IMAGINE A BOLD ten-year plan to buy back all the nation’s electricity generation and delivery infrastructure sold to foreign regimes by previous incompetent state Liberal governments. If Canberra collaborated with the states to achieve this, vast sums of money now sent to China and Singapore from all Australian businesses and every household, including the poorest, would return — forever!
Or imagine if Australia shifted from being one of the largest exporters of lithium, zirconium, hafnium, yttrium and other rare earth oxides to becoming the leading global manufacturer of the batteries, magnets, turbines and other finished goods that require these minerals.
What about establishing an international market for gourmet kangaroo products to rival French exports of canard and foie gras or New Zealand’s global lamb trade? (Exclusive restaurants in France and Italy often advertise ‘filet de kangourou‘ on their pavement chalkboards. They don’t buy it from Australia.)
Treasurer Jim Chalmers and his colleagues have the chance to make a lasting impression in the Federal Budget to be delivered on 9 May.
Much as we would love another nation-building initiative like Ben Chifley’s Snowy Mountains scheme, or Gough Whitlam’s Medibank, now Medicare, or Paul Keating’s universal superannuation, or Julia Gillard’s national disability insurance scheme, we will probably receive an economic blueprint of calm proficiency instead.
The stated priorities
Chalmers is facing significant challenges as he prepares his second budget since gaining office nearly a year ago. They include persistent inflation, the housing shortage, the low share of national income going to workers, stalled productivity and rampant corporate tax evasion. All these were badly mismanaged by the previous conservative administration.
The Treasurer has itemised three priorities for this budget: cost‑of‑living relief, laying foundations for future economic growth and building resilience against global economic shocks.
He intends to cut living costs by reducing medicine prices, enabling prescriptions for long-term medication with fewer GP visits, lowering energy prices through the recent gas price cap and direct assistance to pensioners with energy bills.
Going for a budget surplus?
Shadow Treasurer Angus Taylor has called on the Government to generate a surplus in this budget, thus putting the issue on the table.
Chalmers, predictably, took the opportunity to whack back:
Well, the Shadow Treasurer was a cabinet minister in a government which had almost nothing to show for a trillion dollars in debt. And so I don't think people take Angus Taylor very seriously when it comes to the Budget. He is in many ways the poster child for the waste and rorts which define the wasted decade...
...we see a substantial part of our job in this Budget, and otherwise, is to clean up the mess that we were left.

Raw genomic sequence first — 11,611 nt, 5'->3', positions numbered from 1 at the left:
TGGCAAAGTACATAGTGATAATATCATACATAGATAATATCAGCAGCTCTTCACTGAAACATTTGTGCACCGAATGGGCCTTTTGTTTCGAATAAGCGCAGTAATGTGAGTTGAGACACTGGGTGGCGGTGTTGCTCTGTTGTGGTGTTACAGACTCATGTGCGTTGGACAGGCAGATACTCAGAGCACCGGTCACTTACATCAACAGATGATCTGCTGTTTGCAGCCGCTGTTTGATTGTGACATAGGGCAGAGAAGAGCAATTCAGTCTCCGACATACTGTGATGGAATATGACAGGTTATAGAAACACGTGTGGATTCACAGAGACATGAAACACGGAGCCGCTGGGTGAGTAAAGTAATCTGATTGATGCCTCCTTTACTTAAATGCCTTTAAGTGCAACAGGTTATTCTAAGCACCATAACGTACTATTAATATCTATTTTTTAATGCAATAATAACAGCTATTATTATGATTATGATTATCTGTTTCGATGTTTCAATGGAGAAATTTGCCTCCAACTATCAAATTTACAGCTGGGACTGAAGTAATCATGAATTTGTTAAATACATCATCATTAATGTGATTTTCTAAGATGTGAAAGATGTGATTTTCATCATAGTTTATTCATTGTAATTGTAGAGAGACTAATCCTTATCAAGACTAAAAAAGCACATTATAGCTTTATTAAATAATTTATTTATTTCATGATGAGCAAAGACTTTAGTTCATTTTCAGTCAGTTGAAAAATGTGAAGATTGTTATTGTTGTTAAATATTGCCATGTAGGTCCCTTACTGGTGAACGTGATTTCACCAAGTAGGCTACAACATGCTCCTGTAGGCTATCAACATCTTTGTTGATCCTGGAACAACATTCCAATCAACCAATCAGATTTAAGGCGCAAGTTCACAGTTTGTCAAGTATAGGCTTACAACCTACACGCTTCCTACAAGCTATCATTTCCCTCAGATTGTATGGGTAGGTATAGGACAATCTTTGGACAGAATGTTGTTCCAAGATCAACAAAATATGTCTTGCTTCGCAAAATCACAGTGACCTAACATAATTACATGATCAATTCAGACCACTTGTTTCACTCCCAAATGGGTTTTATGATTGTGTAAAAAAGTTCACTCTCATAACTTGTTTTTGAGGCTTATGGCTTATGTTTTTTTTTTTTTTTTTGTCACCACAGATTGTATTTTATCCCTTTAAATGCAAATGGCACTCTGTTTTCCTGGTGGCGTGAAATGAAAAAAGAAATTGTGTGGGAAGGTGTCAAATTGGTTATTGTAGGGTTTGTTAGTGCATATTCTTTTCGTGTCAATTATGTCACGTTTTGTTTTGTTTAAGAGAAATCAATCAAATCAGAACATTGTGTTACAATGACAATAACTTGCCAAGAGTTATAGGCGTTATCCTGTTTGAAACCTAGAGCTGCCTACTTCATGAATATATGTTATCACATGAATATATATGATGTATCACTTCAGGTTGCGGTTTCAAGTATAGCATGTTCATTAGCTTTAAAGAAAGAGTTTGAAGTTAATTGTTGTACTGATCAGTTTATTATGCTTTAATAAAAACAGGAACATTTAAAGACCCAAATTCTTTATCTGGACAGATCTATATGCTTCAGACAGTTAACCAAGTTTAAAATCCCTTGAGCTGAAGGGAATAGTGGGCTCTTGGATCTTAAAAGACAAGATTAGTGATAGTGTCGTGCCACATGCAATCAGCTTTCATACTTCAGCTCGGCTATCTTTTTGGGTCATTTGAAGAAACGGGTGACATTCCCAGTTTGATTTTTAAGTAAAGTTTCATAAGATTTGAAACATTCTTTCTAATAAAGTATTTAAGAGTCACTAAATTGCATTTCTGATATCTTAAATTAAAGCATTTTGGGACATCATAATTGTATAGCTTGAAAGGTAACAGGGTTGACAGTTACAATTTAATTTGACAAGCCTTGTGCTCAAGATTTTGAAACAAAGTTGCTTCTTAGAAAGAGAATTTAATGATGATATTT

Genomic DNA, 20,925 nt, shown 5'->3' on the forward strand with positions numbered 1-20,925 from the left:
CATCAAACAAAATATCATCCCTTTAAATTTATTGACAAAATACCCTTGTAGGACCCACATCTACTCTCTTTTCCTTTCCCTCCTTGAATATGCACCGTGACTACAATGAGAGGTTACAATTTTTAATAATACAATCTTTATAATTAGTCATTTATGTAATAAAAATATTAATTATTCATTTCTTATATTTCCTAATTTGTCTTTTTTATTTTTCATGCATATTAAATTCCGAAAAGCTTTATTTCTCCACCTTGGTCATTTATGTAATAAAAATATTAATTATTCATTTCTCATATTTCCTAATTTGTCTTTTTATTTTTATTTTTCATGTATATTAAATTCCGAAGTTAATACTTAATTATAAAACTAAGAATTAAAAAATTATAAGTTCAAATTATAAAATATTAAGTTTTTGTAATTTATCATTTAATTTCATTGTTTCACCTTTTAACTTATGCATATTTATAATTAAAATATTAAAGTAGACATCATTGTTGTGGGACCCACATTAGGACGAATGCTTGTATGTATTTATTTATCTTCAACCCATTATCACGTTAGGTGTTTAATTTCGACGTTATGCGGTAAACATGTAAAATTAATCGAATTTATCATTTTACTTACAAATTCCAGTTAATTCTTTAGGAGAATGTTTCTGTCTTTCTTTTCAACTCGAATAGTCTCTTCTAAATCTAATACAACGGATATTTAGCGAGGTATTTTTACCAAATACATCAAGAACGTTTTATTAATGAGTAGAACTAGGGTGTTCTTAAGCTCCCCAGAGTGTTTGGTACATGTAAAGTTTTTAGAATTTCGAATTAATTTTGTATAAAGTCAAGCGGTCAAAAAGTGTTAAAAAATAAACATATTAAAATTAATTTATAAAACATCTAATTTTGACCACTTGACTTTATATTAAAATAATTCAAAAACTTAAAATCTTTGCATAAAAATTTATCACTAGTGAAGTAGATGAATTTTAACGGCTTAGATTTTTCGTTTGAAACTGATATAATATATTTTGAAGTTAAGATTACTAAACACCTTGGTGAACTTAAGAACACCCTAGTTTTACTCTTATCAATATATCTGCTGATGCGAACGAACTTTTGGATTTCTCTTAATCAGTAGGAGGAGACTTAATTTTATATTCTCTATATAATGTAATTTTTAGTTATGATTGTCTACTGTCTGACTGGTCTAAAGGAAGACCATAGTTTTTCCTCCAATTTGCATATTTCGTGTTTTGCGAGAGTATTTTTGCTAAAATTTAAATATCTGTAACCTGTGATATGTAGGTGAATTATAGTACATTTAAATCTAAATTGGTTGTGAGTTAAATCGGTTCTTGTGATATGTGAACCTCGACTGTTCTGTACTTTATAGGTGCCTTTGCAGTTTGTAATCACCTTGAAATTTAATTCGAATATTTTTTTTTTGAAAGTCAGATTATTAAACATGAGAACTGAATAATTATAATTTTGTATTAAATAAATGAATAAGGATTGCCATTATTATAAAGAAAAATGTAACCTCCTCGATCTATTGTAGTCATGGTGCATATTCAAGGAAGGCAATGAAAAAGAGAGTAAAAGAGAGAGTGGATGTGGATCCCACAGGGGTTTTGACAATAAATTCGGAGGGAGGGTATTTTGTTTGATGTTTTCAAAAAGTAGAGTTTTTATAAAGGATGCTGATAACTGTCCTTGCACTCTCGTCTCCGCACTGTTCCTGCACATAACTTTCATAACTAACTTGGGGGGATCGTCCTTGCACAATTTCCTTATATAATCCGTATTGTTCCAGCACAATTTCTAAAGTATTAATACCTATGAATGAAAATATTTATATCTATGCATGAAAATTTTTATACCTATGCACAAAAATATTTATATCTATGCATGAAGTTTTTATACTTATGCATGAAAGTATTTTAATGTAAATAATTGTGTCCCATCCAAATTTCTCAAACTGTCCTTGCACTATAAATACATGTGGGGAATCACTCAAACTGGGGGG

Left jab, followed by a right hook. On the substantive question, however, Chalmers made no commitment other than:
“...the budget will improve substantially this year and next year as a consequence of low unemployment and good prices for our exports.”
Fiscal policy progress so far
In fact, the Government could generate a surplus next year if it wanted to. It will come perilously close this year.
The current budget, which Chalmers set out last October, forecast a deficit at the end of June 2023 of $36.9 billion, with the progressive deficit at the end of March at $34.5 billion.
In fact, the actual March deficit was just $11.2 billion, due to higher revenue and lower spending than expected.
Government gross debt recorded last Friday was $894.6 billion, revealing the Albanese Government has added just $6.1 billion in its first 11 months. That compares with an average of $71.5 billion added each year by the previous Coalition Government over its term.
While the Treasurer probably could balance the budget, there is significant risk in forecasting a surplus and then encountering changed circumstances that make delivery impossible. Just ask Josh Frydenberg. The previous Treasurer’s budget speech in 2019 forecast surpluses of $7.1 billion in 2019-20 and an impressive $11.1 billion in 2020-21.
Then came the COVID pandemic plus a fair amount of economic incompetence and grift. Outcomes in those years were deficits of $85.3 billion and $134.2 billion. Ouch!
So even if Labor sees a surplus looming, it may prefer it arrives as a pleasant surprise.
Productivity fallen off a cliff
Arguably, the greatest challenge Chalmers has inherited from his hapless predecessors is getting productivity back on track. Productivity growth in the past decade has been the slowest in 60 years, averaging just 1.1 per cent a year, barely half the rate through the 1990s.
After satisfactory rises to 2016, we see a plateau until mid-2020, then a COVID-induced jump in June 2020, then another plateau before a dramatic collapse in 2022.
Having recognised this early on, Chalmers was keen to see the Productivity Commission’s detailed five-year report. The Treasurer released this on 17 March, two months earlier than required, to encourage colleagues, academics and interested persons in the corporate and government sectors to process its contents.
The report identified five key trends and transitions:
- the large and growing services sector;
- the costs of climate change;
- the need for a more skilled and adaptable workforce;
- use of data and digital technology; and
- economic dynamism in a world beset with geopolitical tensions.
Let’s hope next week’s budget succeeds in dealing with these. We shall see. If it does, it could be foundational for something more spectacularly visionary in the future.
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